“Office design tomorrow will consider how noise, overly aggressive visual patterns, bright lights, even busy open-plan areas with repetitive gridding or layouts, can be hugely impairing to neurodivergent employees.
So the push towards closed spaces, low lighting, noise-cancelling materials, quiet zones and the rise of focused work styles will make the workplace even more welcoming for a group that remain invisible merely because their challenges are neurological rather than physiological.”

Neurodiverse workplaces at the BBC

At the BBC, Sean Gilroy and Leena Haque created an environment checklist to help the broadcaster’s estate teams consider cognitive accessibility in their design.

Sean Gilroy, Head of neurodiversity and cognitive design at the BBC, explains:

“A lot of organisations are good at physical accessibility but considering cognitive accessibility isn’t really well appreciated. This checklist takes into account visual design, so the use of patterns and colours and the contrasts of those things, such as shiny surfaces and the way that light comes through windows and creates reflections. There is also the audio consideration. Open-plan offices are cited as being a poor environment [for people with neurodivergent conditions].
"You’ve often got tactile issues, the materials that we use, and thinking about the type of mouse or laptop, or what kind of wrist guards, mouse mats or chairs. We also have the olfactory considerations – the smells of food or cleaning products, how do they affect people?"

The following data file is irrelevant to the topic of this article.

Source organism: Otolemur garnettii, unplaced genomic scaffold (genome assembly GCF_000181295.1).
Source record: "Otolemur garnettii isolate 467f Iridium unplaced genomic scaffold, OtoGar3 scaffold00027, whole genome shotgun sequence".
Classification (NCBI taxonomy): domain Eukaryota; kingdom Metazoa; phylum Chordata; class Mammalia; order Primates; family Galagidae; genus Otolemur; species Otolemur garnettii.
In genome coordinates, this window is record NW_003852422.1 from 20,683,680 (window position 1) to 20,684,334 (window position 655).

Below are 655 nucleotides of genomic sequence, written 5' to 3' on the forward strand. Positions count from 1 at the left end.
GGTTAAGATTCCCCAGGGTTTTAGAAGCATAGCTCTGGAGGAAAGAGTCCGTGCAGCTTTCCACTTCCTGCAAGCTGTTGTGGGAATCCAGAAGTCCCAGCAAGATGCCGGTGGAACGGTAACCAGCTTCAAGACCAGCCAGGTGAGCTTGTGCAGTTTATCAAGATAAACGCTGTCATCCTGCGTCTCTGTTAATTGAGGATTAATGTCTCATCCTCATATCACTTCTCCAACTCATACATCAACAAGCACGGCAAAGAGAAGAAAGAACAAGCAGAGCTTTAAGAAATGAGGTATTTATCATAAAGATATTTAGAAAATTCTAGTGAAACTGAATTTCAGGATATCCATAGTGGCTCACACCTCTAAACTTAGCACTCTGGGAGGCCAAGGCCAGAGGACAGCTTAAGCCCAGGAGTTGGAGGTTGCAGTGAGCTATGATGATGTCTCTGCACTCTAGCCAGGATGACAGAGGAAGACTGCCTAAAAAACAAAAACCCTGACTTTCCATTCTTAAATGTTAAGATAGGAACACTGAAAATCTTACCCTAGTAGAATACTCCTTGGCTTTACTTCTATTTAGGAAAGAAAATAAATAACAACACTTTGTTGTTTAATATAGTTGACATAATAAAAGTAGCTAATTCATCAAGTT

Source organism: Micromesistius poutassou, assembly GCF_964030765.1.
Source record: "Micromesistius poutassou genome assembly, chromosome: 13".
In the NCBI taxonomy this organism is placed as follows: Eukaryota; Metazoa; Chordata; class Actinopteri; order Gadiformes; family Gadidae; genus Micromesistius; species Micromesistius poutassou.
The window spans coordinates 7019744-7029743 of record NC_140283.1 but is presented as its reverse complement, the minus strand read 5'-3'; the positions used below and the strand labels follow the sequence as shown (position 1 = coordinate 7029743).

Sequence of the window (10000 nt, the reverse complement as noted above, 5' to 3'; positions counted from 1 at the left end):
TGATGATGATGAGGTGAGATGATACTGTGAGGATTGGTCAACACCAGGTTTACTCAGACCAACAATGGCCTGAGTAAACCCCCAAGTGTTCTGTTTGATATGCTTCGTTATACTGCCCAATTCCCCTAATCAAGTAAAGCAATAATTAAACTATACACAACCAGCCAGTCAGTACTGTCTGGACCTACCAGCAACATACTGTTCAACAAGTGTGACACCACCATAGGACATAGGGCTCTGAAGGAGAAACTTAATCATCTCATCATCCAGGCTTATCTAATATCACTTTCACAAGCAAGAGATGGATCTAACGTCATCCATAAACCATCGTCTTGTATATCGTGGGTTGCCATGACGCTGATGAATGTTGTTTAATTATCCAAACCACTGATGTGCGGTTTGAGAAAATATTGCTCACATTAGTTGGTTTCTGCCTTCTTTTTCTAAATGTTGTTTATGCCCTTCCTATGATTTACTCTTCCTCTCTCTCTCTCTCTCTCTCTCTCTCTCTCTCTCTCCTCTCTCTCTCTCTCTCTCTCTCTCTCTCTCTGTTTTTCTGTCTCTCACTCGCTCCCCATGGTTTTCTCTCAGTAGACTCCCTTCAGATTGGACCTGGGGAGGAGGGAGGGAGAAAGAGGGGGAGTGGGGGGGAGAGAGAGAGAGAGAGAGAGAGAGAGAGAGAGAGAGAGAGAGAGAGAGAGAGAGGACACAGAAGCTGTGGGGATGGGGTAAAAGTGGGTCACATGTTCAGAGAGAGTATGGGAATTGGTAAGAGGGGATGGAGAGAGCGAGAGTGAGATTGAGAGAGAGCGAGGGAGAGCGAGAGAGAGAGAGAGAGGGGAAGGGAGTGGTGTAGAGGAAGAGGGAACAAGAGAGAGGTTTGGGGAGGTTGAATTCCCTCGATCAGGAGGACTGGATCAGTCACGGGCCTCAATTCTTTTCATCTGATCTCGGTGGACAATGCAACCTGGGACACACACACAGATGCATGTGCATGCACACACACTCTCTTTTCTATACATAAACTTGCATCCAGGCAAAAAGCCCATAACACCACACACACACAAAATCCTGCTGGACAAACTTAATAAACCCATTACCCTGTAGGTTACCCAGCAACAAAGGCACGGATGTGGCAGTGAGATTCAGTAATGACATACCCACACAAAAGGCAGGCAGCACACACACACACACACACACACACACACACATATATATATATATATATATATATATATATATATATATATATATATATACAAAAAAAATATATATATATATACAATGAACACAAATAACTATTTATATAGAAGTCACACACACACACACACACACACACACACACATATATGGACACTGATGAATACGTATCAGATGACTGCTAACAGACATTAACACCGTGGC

The neurodiverse workplace of the future

With choice and variety high on the agenda, ability to adapt spaces to fit workers' favourite modes of working, or their mood at the time, will become a big part of workspace design in the future.

The Future Laboratory predicts that smart technologies will be used to create spaces that can be altered seamlessly between different modes. And research shows that 72% of people think the future workplace should automatically adjust and update itself.

“Able to respond to their inhabitants, Sentient Spaces will be home to smart systems that seamlessly alter the indoor environment to optimise workers’ performance, sharpen their focus and encourage conviviality.” Workplace Futures report

Furniture in these spaces will also become more adaptable. Free-standing meeting tables, project tables, desks, and pods can be added to create a variety of mixed spaces so people can choose where best suits their task.

Furniture company Into the Nordic Silence have jumped on the trend for pod rooms, spaces where people can find some quiet to take calls or work on focused tasks. The Cube Solo, for example, is a single-seat pod that envelopes the worker, giving them privacy in a comfortable environment.


Pushing inclusivity up the agenda

As more organisations seek to create versatile environments that provide for a range of preferences to suit each individual employee, now is the time to bring the neurodiversity challenge into the agenda, so that organisations can create physical work environments that allow all employees to thrive. 

In turn, a neurodiverse workplace can offer organisations a distinct competitive advantage. Not only will employees be more comfortable and more productive, but it will help your business to attract and retain the best talent.

Changing expectations and the future of work

Leave a comment

Changing expectations and future of work